You are most likely to experience a 401(k) freeze following a merger where the new company must determine what to do with the 401(k) plan it has acquired. During this process the employer temporarily halts all new plan contributions and withdrawals, hence the term “frozen.”

Key Takeaways

  • 401(k) retirement accounts may be “frozen” by a company’s management so that new plan contributions and withdrawals are halted temporarily.
  • During this time any investments in the 401(k) account will continue to gain or lose value with the market.
  • A frozen account may occur when two companies merge, a company changes 401(k) providers, or your plan provider is terminated.
  • Plans may be frozen for extended periods of time, even indefinitely in some cases, in which case you can roll over your frozen 401(k) into an eligible IRA.

What a Frozen 401(k) Means for You

If your 401(k) has been frozen by your company’s new management, you will still retain all of the rights you had prior to the freeze. Your existing investments still grow or shrink based on their market performance, and your retirement savings will maintain their tax-advantaged status. The only difference is that you cannot add new funds or make withdrawals from your account.

In most cases you can change the composition of your existing retirement portfolio and shift assets from one investment to another. You also continue to receive statements in accordance with ERISA guidelines. 

What May Happen to Your Frozen 401(k)

There is no legal restriction on the length of a retirement plan freeze. Your 401(k) plan may be frozen indefinitely until the new employer following a merger decides what to do with it. Your new management has three primary options with recently acquired 401(k) plans.

Merger Into Another Plan

Your new employer may choose to merge your plan with its own 401(k) plan. In this scenario your retirement assets are rolled into its 401(k) plan, after which your new plan is unfrozen. As 401(k) plans are often very different and highly complex, this can take a long time to execute properly.

Termination of the Plan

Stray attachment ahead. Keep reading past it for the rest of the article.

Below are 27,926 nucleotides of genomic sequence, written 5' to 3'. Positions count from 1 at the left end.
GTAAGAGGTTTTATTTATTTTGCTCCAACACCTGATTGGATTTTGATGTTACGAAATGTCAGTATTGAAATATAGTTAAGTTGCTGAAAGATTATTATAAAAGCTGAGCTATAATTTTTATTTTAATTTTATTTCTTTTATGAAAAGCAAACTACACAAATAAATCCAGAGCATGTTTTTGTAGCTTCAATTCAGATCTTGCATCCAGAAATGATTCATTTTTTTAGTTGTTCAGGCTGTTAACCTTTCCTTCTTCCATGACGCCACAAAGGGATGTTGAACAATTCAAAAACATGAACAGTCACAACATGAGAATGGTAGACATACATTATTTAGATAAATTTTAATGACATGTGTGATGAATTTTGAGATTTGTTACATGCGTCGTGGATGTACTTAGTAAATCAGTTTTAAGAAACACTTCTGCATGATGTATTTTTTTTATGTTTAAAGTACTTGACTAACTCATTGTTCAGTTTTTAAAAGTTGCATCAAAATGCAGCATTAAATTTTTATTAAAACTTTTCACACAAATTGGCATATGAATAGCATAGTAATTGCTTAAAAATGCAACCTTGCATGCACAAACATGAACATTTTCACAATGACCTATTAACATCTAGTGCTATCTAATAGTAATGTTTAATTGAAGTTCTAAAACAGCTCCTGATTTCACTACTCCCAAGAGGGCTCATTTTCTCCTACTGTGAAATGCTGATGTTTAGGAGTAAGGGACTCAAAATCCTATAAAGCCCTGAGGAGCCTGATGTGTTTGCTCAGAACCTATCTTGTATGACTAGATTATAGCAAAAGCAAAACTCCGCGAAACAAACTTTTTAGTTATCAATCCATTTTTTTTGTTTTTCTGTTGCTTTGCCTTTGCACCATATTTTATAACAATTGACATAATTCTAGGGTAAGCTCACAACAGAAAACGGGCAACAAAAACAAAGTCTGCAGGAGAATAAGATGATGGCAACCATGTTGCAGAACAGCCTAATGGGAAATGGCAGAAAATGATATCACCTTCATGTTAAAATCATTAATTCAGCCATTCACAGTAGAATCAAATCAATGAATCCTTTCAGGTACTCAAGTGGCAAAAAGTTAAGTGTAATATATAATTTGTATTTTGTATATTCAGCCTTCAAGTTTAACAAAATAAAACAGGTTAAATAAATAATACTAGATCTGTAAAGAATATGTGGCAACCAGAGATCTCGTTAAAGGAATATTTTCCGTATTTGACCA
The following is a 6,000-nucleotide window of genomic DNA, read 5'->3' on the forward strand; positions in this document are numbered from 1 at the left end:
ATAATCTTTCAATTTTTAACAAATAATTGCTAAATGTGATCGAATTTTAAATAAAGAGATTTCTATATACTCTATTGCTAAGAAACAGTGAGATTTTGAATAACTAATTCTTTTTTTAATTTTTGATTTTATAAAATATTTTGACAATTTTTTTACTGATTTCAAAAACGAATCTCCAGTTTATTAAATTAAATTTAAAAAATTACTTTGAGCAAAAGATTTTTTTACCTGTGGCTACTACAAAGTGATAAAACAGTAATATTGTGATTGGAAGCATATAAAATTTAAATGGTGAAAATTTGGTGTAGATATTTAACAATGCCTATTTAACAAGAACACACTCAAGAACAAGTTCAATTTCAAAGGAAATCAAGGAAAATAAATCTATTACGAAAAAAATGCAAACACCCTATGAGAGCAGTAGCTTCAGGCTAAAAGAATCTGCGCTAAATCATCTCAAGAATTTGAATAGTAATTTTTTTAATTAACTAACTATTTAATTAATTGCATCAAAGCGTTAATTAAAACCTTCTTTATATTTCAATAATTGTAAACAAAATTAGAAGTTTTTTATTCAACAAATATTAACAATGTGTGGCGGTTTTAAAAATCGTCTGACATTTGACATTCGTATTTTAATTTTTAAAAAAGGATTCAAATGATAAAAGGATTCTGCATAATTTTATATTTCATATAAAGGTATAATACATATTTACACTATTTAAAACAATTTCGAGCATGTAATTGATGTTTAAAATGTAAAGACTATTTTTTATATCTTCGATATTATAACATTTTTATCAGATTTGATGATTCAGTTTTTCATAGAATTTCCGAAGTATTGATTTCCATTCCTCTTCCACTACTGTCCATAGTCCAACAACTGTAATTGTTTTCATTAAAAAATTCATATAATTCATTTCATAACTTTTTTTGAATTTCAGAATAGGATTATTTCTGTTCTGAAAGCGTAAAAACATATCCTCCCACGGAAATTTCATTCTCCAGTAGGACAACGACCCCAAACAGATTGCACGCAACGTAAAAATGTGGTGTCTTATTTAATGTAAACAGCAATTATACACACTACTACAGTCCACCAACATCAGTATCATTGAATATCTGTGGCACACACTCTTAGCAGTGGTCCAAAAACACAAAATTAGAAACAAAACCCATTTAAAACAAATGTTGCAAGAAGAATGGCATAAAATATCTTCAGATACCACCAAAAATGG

This cannot be completed until the company receives a letter from the Internal Revenue Service (IRS) indicating that everything has been properly handled. After termination, your contributions, vested matches, and profits are all returned. Assuming that your new employer’s 401(k) plan allows for rollovers, you can opt to have your retirement funds rolled into that plan.

Continuance of the Plan

In this case, it is likely that any new employees at your company will be directed into the new company’s 401(k) plan, while existing employees from the acquired company may continue to access the legacy plan.

Rollover to an IRA

You can also opt to move your funds into a rollover IRA instead of accepting any of the above three scenarios. If you choose to use your old 401(k) money to establish a rollover IRA, you keep the tax-advantaged status of those funds and are not charged an early withdrawal penalty. To protect against tax penalties, be sure to arrange for a direct (trustee-to-trustee) transfer of your funds.

Frozen 401(k) plans are still required to pay RMDs once you reach the age of 70½.

How Required Minimum Distributions Are Handled

If you have reached the age for required minimum distributions (RMDs) from your 401(k) account and your plan is frozen, your plan sponsor still pays out RMDs. If this does not happen, request your RMD and document your efforts to avoid IRS penalties, which require that minimum distributions occur after age 70½.